During week two, the riders added a third HIIT session and ramped up the length of some of their intervals to a draining eight minutes. In week three, they worked out five times, with a mix of four-minute and eight-minute spurts of all-out pedaling. Finally, in week four, for recovery, they effectively halved the amount and intensity of their exercise. Each week, the researchers repeated all testing.
Then they compared how people’s bodies had changed week over week.
At first, the findings were encouraging. By the end of week two, the riders were pedaling harder and appeared to be getting fitter, with better daily blood-sugar control and more total mitochondria in their muscle cells. Each of these mitochondria was also more efficient now, producing greater amounts of energy than at the start.
But something began to go wrong during week three. The volunteers’ ability to generate power while cycling flattened, and their subsequent muscle biopsies showed sputtering mitochondria, each of which was now producing only about 60 percent as much energy as during the previous week. The riders’ blood-sugar control also slipped, with seesawing spikes and dips throughout the day.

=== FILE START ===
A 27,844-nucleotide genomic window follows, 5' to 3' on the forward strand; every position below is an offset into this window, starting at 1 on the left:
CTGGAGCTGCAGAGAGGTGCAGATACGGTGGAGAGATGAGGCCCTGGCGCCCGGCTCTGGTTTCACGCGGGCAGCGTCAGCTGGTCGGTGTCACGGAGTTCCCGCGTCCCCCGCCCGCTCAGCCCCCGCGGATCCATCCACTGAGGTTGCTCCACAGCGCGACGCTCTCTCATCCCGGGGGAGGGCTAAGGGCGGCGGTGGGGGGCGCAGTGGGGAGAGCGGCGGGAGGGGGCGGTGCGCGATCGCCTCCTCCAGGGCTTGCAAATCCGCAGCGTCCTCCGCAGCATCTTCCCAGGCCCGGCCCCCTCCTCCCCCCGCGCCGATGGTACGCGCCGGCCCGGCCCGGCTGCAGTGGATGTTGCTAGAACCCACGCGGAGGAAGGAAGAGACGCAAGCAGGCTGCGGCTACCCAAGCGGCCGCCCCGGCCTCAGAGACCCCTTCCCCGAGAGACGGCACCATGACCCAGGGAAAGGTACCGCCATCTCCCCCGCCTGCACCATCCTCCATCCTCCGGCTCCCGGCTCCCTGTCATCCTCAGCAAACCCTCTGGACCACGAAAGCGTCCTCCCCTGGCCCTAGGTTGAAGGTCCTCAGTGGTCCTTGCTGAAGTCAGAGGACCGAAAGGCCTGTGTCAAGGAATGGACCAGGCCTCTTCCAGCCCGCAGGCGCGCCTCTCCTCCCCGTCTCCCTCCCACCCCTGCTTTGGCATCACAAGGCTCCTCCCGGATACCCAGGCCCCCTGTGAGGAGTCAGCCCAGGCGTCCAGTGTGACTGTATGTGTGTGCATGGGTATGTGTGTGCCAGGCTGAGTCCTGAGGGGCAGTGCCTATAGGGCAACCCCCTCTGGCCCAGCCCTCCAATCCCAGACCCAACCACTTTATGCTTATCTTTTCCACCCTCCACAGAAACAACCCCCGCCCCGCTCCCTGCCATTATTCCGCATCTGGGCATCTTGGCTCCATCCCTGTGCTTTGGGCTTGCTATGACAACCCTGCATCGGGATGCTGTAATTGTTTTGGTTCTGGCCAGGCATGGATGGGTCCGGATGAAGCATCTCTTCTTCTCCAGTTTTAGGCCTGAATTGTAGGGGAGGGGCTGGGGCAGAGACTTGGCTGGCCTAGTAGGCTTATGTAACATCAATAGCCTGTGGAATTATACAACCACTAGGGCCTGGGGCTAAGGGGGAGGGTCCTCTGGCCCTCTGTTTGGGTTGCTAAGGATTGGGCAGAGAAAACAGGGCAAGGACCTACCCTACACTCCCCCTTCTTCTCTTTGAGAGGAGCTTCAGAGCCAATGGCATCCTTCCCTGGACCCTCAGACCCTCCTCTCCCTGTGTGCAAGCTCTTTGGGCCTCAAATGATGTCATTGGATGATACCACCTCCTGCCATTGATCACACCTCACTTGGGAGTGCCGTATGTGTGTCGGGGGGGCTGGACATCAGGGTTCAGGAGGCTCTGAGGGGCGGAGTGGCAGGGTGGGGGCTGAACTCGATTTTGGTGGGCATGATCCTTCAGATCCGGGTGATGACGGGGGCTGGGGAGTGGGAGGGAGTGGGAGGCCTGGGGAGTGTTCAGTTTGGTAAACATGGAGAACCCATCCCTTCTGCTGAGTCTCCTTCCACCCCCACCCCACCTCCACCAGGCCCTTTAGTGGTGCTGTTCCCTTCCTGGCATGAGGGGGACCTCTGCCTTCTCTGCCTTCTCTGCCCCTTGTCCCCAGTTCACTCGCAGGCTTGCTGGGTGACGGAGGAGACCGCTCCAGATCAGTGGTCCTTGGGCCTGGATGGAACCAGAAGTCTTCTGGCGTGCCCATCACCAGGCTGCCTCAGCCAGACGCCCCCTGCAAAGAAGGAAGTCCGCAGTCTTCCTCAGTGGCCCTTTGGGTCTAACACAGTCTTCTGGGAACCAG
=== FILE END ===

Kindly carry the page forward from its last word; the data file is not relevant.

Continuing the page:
After a week of lower-intensity riding, their mitochondria started to bounce back, producing more energy, but still 25 percent less than during week two. Their blood-sugar levels also stabilized, but again, not to the same extent as before. The riders could pedal, however, with the same — or even greater — vigor as in week two.
Taken as a whole, the monthlong experiment suggests that “HIIT exercise should not be excessive if increased health is a desired outcome,” says Mikael Flockhart, a doctoral student at the Swedish School of Sport and Health Sciences, who conducted the study with his adviser, Filip Larsen, and others.
The study was not focused on athletic performance, but even for serious athletes, he says, piling on multiple, intense, interval workouts each week, with little rest between them, is likely to lead to a tipping point, after which performance, as well as indicators of metabolic health, slip.
The researchers are not sure precisely what changes within their volunteers’ bodies and muscles precipitated the negative results in week three. They tested multiple potential molecular causes, Mr. Flockhart says, but did not isolate an obvious, single instigator. He and his colleagues suspect that a cascade of biochemical changes within people’s muscles during the hardest week of exercise overwhelmed the mitochondria then, and the weakened mitochondria contributed to the disruptions in people’s blood-sugar control.
This content was originally published here.